Harefield Church, Middlesex

Harefield is one of the few parts of the old county of Middlesex which still feels rural and not merely a suburb of London.

Harefield’s Church is one of Middlesex’s oldest structures. There was certainly a church here by the time of the Domesday Book in 1086, but this may have been an earlier wooden structure.

The Knights Hospitallers had a priory here and the earliest stone parts of the church, dating to around 1100 were probably built by them. After the order was thrown out of England the land passed to the Newdigate family who ran the church as a “private peculiar” outside of the jurisdiction of the See of London right up until 1847. The church did not become an official parish church until 1898.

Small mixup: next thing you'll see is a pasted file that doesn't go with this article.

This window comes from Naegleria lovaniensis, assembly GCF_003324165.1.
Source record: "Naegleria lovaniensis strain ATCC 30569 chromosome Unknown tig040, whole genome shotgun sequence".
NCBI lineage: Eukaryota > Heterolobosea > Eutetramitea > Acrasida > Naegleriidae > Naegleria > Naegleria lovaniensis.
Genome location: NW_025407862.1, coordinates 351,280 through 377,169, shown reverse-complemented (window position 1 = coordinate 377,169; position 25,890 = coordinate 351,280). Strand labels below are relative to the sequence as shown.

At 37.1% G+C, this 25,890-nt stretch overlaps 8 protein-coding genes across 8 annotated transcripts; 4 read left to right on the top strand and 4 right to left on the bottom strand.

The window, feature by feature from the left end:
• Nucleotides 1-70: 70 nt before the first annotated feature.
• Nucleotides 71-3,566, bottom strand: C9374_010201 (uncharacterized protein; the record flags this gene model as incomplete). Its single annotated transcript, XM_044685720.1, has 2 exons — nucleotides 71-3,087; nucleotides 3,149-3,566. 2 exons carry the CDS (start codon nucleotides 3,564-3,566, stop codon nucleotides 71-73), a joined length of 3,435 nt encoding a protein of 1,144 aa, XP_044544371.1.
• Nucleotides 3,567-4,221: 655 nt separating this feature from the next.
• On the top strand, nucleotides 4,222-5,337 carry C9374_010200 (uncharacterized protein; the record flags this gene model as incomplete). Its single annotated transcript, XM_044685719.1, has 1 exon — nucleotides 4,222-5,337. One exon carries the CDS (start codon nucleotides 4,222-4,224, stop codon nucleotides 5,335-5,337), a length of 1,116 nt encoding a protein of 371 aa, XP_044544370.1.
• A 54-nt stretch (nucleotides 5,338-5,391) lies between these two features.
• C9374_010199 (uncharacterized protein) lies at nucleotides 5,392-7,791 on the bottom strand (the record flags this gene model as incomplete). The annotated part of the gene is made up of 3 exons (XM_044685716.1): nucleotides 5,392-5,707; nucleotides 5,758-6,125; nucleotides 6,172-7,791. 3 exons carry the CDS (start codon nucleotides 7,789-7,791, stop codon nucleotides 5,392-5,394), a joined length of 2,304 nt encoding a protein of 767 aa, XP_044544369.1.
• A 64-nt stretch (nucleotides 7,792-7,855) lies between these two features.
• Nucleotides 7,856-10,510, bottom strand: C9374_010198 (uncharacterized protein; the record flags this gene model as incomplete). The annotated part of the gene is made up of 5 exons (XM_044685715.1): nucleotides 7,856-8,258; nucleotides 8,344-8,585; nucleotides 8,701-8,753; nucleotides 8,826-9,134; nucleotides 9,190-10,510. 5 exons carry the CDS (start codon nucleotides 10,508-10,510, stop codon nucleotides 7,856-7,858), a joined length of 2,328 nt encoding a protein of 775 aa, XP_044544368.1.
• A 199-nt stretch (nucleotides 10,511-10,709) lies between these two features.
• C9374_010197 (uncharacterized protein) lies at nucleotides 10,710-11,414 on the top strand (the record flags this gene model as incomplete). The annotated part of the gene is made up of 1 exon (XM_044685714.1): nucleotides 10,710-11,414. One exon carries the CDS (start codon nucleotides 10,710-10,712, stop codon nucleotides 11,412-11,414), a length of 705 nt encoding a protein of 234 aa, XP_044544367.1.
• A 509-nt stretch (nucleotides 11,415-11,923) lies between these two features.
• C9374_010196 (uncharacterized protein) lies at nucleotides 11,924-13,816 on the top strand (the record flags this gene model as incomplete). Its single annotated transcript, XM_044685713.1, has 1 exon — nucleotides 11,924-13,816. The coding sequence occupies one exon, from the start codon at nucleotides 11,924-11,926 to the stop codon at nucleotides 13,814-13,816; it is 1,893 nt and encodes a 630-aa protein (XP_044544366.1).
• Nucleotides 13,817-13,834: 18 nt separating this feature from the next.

The bulk of the church dates to the 14th and 15th Centuries with the tower being rebuilt around 1500. All was renovated in the early 1700s.

Inside the church is the tomb of Alice Stanley, Dowager Countess of Derby who died in 1637. She was a direct antecedent of Diana, Princess of Wales (and thus of the heir apparent to the British Throne). Some remnants of her magnificent home, Harefield Place, can still be seen to the south of the church.

The church cemetery is home to the graves of more than 100 Australian WWI soldiers and each year an Anzac Day service is held here.

Photo - Andrew J. Müller

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